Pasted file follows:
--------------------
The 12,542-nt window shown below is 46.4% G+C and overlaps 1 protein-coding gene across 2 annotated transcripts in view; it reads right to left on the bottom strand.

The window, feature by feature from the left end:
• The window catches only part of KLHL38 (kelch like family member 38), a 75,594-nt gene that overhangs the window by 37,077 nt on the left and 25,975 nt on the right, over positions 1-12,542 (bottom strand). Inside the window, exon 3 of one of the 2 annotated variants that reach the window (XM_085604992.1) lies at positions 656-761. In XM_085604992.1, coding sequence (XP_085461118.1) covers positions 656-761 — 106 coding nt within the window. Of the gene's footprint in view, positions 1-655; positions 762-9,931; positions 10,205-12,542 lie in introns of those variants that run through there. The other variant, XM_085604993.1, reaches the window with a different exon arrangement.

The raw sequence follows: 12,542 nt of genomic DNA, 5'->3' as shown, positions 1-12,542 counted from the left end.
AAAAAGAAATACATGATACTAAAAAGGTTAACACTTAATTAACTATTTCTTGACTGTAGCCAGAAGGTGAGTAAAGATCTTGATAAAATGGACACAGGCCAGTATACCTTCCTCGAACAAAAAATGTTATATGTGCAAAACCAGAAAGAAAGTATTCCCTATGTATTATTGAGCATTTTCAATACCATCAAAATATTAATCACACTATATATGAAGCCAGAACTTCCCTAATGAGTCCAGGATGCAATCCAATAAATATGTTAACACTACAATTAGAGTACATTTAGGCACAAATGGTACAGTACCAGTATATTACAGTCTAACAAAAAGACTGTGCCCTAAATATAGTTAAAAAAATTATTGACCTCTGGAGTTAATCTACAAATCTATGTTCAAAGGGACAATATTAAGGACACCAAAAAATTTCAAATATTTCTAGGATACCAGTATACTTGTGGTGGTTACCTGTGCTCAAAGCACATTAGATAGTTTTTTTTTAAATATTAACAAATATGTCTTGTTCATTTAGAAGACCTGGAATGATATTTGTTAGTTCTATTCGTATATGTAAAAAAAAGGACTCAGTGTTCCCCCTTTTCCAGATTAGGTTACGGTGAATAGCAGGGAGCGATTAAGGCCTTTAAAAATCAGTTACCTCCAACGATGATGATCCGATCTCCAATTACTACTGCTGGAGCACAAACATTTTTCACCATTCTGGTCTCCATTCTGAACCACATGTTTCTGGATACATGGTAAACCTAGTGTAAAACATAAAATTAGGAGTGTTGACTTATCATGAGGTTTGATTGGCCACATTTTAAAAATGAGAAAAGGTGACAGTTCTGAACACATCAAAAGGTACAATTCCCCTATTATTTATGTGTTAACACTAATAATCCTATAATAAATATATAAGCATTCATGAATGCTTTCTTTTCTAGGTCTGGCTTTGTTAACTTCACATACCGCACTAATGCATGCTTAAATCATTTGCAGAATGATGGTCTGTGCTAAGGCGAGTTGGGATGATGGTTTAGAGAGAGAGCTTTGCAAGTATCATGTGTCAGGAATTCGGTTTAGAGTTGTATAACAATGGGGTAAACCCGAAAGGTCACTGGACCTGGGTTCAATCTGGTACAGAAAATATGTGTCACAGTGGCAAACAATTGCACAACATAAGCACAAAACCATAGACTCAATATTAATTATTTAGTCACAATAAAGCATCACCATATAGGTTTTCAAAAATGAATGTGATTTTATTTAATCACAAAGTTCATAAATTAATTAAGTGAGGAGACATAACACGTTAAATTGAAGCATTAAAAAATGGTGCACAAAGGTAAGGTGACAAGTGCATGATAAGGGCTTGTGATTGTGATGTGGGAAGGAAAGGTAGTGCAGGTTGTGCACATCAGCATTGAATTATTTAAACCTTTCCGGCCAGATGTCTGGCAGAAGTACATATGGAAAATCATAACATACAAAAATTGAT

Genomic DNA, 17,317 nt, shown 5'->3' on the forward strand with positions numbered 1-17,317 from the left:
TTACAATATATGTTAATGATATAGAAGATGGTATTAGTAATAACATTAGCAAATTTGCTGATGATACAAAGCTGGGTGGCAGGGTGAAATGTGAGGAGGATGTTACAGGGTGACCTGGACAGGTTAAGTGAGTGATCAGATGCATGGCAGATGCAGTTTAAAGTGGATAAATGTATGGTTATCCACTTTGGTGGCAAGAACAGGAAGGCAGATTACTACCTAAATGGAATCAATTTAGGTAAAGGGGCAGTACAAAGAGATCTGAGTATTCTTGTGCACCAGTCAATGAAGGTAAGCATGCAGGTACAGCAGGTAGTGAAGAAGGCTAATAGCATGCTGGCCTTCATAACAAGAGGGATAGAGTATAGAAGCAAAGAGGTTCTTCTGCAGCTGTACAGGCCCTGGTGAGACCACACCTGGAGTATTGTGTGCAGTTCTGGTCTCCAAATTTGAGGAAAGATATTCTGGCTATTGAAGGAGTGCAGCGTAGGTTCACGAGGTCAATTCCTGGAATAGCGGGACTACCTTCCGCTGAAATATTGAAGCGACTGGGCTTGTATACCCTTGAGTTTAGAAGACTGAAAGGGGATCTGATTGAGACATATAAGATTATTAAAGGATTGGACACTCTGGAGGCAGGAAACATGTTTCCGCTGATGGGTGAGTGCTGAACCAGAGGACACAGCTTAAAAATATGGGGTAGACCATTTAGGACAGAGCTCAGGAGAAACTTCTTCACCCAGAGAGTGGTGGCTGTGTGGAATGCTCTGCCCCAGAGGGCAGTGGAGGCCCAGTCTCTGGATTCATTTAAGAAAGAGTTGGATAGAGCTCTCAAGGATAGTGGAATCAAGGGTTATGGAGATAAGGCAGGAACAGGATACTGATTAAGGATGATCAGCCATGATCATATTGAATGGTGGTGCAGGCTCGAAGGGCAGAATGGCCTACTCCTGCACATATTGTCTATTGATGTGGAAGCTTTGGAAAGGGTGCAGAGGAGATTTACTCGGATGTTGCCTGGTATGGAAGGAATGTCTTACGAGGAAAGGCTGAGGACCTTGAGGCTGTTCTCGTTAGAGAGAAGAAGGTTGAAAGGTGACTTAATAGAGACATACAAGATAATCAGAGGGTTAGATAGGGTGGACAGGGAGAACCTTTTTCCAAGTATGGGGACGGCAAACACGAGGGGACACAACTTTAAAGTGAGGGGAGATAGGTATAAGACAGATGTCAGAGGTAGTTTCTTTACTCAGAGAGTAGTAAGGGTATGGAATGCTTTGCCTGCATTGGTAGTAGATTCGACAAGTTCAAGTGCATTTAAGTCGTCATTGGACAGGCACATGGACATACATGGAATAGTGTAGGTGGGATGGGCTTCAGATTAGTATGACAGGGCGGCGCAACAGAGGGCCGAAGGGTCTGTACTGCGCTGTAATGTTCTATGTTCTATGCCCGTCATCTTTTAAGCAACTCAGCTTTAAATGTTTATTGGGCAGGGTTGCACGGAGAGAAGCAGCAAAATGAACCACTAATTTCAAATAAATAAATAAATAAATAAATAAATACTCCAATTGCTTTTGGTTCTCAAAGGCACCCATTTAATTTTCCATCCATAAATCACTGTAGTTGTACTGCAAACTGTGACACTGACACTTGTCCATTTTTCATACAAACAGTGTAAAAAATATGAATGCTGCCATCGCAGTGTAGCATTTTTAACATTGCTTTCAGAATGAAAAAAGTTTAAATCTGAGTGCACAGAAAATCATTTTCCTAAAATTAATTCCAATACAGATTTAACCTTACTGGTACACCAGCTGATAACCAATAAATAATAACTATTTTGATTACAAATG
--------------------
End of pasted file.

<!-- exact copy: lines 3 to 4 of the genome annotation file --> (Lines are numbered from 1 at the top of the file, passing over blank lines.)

• The window catches only part of KLHL38 (kelch like family member 38), a 75,594-nt gene that overhangs the window by 37,077 nt on the left and 25,975 nt on the right, over positions 1-12,542 (bottom strand). Inside the window, exon 3 of one of the 2 annotated variants that reach the window (XM_085604992.1) lies at positions 656-761. In XM_085604992.1, coding sequence (XP_085461118.1) covers positions 656-761 — 106 coding nt within the window. Of the gene's footprint in view, positions 1-655; positions 762-9,931; positions 10,205-12,542 lie in introns of those variants that run through there. The other variant, XM_085604993.1, reaches the window with a different exon arrangement.

The raw sequence follows: 12,542 nt of genomic DNA, 5'->3' as shown, positions 1-12,542 counted from the left end.